According to an NGO survey, 63.6 per cent of patients seeking treatment were introduced to drugs when they were younger than fifteen years old. According to another report, 13.1 per cent of drug and substance abusers in India are under 20. In India, the five most common drugs abused by children are heroin, opium, alcohol, cannabis, and propoxyphene. According to a survey, 21 per cent, 3 per cent, and 0.1 per cent of all alcohol, cannabis, and opium users are under eighteen. A new trend among child drug users is using a cocktail of drugs via injection, often with the same needle, increasing their risk of HIV infection. Children comprised between 0.4 per cent and 4.6 per cent of all treatment seekers in various states.
One in every six children and teenagers aged 10 to 19 suffers from depression. Many children have turned to virtual and virtual worlds to form friendships and interact. Excessive online presence or screen time causes mood swings, irritability, social withdrawal, changes in sleeping and eating patterns, difficulty with attention, focus, and concentration, and further detachment from family or the real world.
Why is it essential to prioritise research and innovation?
China has vigorously pursued innovation and entrepreneurship education to cultivate students’ innovation consciousness and entrepreneurial ability and enable students to adapt to the social situation and meet national economic needs. Unlike employment education, innovation and entrepreneurship education in colleges and universities aims to lay the groundwork for college students’ innovation and entrepreneurship, increase the proportion of college students entrepreneurship, and alleviate China’s employment pressure. Colleges and universities must also cultivate students’ creative and entrepreneurial abilities. China’s economy has grown exponentially as a result of this factor. In contrast, India’s lack of focus due to a poor education system has resulted in poor economic growth over the last 75 years, even though we have a large talent pool.
When students should be developing innovative consciousness, positive traits, developing life skills, and developing entrepreneurial abilities, they are instead turning to a life full of negativity, with no emphasis on developing life skills and innovative consciousness, for one simple reason: The Macaulay’s education system, which we continued even after we gained independence. This education system is primarily responsible for developing mindsets that no one wants and is the most significant impediment to the rational and sustainable growth of society and nation.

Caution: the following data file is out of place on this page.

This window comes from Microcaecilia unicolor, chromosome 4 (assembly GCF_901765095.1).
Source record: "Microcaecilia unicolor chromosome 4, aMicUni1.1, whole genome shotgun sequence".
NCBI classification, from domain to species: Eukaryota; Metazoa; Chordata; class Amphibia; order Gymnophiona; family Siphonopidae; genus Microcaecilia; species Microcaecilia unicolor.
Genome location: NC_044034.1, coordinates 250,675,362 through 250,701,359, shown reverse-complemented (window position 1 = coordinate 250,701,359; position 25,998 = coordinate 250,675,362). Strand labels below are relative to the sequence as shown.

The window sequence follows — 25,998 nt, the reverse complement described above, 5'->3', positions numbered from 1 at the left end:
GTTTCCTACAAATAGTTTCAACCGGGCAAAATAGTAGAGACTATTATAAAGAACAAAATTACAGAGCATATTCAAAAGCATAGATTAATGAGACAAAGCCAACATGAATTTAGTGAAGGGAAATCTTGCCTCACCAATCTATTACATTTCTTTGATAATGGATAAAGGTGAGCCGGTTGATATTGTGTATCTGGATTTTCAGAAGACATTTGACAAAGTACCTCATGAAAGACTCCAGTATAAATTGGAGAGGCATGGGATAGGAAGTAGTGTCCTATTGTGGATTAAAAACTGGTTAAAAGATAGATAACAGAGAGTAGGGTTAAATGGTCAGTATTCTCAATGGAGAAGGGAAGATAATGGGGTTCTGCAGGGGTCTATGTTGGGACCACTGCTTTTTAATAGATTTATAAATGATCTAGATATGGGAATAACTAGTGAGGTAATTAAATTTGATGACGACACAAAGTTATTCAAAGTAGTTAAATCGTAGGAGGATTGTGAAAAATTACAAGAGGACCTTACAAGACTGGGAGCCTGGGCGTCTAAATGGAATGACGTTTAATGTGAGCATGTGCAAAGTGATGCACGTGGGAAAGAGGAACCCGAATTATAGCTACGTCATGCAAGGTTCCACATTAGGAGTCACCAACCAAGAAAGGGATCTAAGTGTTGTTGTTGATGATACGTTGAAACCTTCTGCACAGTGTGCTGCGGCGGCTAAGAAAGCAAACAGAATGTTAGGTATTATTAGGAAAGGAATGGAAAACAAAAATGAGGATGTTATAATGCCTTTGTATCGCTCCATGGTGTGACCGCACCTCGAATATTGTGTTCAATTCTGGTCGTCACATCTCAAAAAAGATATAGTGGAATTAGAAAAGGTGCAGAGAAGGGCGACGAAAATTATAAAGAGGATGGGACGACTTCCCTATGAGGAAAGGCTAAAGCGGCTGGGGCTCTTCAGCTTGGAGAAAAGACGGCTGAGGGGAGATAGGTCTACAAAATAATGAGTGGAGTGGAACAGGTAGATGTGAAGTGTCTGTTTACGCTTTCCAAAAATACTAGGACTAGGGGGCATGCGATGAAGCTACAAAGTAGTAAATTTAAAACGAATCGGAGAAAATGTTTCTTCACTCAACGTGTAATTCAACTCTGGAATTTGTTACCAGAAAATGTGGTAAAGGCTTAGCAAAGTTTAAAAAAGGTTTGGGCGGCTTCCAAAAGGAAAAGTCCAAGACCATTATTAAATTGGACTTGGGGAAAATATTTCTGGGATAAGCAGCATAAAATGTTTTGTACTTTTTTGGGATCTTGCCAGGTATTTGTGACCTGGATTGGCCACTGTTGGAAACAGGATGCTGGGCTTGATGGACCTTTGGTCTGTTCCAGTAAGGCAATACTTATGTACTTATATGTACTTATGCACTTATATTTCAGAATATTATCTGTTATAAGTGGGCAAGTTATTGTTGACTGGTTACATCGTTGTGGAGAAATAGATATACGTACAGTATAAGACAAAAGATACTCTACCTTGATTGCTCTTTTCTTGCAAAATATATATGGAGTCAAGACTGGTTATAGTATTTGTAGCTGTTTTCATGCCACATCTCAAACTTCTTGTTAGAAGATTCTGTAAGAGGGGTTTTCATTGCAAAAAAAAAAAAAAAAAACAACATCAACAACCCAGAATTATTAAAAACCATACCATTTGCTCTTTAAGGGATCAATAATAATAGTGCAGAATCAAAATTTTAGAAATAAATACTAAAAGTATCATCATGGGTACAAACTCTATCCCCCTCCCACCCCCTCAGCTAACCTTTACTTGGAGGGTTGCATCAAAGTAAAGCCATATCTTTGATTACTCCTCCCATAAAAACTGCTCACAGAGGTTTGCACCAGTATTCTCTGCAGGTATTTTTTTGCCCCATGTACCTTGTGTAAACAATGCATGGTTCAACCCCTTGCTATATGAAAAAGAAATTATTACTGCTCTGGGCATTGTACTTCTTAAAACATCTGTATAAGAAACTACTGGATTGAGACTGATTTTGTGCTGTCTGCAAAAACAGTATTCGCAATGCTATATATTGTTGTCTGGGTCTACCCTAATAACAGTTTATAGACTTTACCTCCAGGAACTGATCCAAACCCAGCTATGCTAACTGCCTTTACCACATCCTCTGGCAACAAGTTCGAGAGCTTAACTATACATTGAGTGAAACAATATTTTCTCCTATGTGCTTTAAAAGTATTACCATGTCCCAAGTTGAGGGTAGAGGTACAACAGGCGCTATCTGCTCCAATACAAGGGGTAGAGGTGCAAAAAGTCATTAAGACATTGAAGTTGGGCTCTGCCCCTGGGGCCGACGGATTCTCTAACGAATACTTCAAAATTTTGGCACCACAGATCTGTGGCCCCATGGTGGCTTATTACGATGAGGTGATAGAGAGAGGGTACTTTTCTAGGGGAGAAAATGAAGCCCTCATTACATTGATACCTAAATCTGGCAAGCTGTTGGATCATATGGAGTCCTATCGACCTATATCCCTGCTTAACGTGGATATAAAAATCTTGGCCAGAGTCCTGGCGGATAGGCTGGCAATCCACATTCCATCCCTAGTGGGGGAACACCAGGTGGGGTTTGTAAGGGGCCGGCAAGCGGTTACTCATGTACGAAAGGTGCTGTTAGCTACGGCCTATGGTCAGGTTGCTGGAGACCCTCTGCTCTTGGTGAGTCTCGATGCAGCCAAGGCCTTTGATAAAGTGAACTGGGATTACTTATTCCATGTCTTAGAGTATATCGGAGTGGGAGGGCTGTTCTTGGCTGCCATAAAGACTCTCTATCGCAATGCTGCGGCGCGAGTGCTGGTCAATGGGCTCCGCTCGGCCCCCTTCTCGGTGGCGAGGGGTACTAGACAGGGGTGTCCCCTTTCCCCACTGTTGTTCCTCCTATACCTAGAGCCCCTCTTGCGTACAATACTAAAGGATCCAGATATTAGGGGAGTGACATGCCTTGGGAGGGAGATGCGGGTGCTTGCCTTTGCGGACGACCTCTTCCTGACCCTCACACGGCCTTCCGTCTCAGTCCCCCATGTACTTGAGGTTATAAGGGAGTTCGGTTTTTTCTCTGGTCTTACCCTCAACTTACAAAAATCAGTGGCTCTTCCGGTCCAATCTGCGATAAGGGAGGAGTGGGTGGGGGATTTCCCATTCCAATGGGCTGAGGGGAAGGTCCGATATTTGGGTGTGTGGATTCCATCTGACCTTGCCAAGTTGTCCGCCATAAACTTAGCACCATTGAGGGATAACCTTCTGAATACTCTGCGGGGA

Instead of being job creators, most young people have become job seekers, content with shallow job profile that does not match their educational qualifications. The Macaulay education system does not aid in developing life skills but instead promotes negative traits, a slavery mentality, and a lack of focus on character development. As a result, many of our children have turned to drugs, are suffering from mental illnesses, have committed suicide, have violent tendencies, and have lost hope for the future.
The new education policy aims to develop personal and national character, with a razor-sharp focus on developing research and innovative mindsets, life skills to effectively handle ups and downs in life, leadership qualities, integrated humanity aspects, and entrepreneurial abilities.
Each learner’s inner potential must be explored to develop him or her with the proper intent and support. The NEP emphasises this point. A logical, conceptual, and reasoning ability-based education from childhood will easily prepare them to face difficult exams such as JEE, NEET, and NDA. Experiential learning beginning in sixth grade and focusing on research and innovation during graduate courses and multi-skilling development will prepare them to be great entrepreneurs and market prospects.
The emphasis on local languages is a brilliant strategy for preserving great culture and socioeconomic development. If we look at the nations with the highest economic growth, we can see that they prioritise their native languages. The local language and right history will assist them in breaking free from the belief that we are simply “snake charmers” and realising the great history of socioeconomic development, science and technological aspects, and knowledge about life and life force.
When we enter “Amrit Kaal” and want to see our nation as “Vishwaguru” by 2047, we need to join hands in making a collective and unidirectional focus to implement new education policy qualitatively effectively. Political and ideological differences will always exist, but we must put them aside to raise our future generations to the level of development required to improve society, nation, and the world.